Expedite Hanford cleanup with new science-driven approach

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As the state legislators representing Washington's 8th Legislative District, which includes the federal government's sprawling Hanford Site, we have every reason to want the cleanup of Hanford to be successful.

It's been more than 30 years since Hanford's mission officially shifted from the defense nuclear production that helped the United States win World War II and the Cold War to dealing with the massive volume of nuclear waste left from plutonium production. Today, more than 8,000 Hanford workers are involved in the cleanup effort. It is a tremendous undertaking, requiring the U.S. Department of Energy (DOE) to spend billions of dollars every year.

The most costly and technically challenging part of Hanford's environmental remediation is the retrieval, treatment and long-term storage of approximately 56 million gallons of nuclear waste stored in 177 underground tanks. A January 2019 DOE report estimated that the tank waste treatment mission alone could cost $548 billion and may not be completed until the year 2078.

We firmly believe it is the federal government's responsibility to clean up the Hanford Site, in the most cost-efficient, but effective way. At the same time, based on the history of federal funding for cleanup, we simply don't believe Congress will appropriate an average of more than $9 billion in each of the next 58 years (and again, that's just for the underground waste storage tanks).

It is with this perspective that we strongly encourage DOE and its two regulators, the state Department of Ecology and the federal Environmental Protection Agency, to actively explore new, innovative ways to expedite cleanup and reduce costs while continuing to protect public health and the environment.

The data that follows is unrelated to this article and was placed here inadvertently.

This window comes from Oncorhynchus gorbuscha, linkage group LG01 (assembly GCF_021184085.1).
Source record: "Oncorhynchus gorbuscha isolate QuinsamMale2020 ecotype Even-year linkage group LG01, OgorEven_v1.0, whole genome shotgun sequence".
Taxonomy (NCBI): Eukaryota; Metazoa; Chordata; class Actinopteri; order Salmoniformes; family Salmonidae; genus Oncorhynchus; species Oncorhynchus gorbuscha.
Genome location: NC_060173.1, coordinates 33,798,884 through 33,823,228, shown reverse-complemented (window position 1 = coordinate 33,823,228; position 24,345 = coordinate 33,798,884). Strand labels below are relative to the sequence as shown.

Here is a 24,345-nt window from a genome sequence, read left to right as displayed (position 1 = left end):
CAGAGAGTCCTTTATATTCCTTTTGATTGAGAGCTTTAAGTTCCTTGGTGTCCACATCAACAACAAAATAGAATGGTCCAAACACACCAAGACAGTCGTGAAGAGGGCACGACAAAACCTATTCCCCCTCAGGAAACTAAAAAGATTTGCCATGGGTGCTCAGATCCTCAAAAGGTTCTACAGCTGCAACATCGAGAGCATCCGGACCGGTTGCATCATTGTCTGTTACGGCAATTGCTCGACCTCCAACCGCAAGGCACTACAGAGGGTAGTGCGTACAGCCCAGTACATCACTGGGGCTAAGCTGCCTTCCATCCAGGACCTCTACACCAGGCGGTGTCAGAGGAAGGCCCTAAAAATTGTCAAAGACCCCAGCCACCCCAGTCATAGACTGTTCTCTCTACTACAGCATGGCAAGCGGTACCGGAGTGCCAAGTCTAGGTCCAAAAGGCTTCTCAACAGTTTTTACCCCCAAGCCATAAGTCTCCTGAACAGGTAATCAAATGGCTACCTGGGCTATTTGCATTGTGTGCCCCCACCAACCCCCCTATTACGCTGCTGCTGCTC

One promising idea is to manage and treat nuclear waste based on its physical characteristics, rather than its origin. This science-driven approach would stop managing all defense waste as though it emits high levels of radioactivity — even when it does not.

At Hanford, such an approach could significantly reduce costs and shorten cleanup timelines. Importantly, it could also provide a pathway for waste to be disposed of out-of-state instead of being stored here in the 8th District indefinitely.

While some oppose making this change, the reality is that the status quo is unacceptable.

DOE has already successfully implemented this new approach at the Savannah River Site in South Carolina, resulting in the permanent disposal of a small quantity of material at a commercial facility outside of the state. We strongly encourage a similar effort at Hanford.

We are proud of the contribution the Hanford Site and the Tri-City community have made to our nation over many decades. Looking ahead, we join the local elected officials, Hanford advocates and other 8th District voices calling on those responsible to embrace these new and innovative solutions, toward the successful completion of the site's mission.

As published in the Tri-City Herald

State Representative Brad Klippert, 8th Legislative District
RepresentativeBradKlippert.com
122A Legislative Building | P.O. Box 40600 | Olympia, WA 98504-0600
brad.klippert@leg.wa.gov
360-786-7882 | Toll-free: (800) 562-6000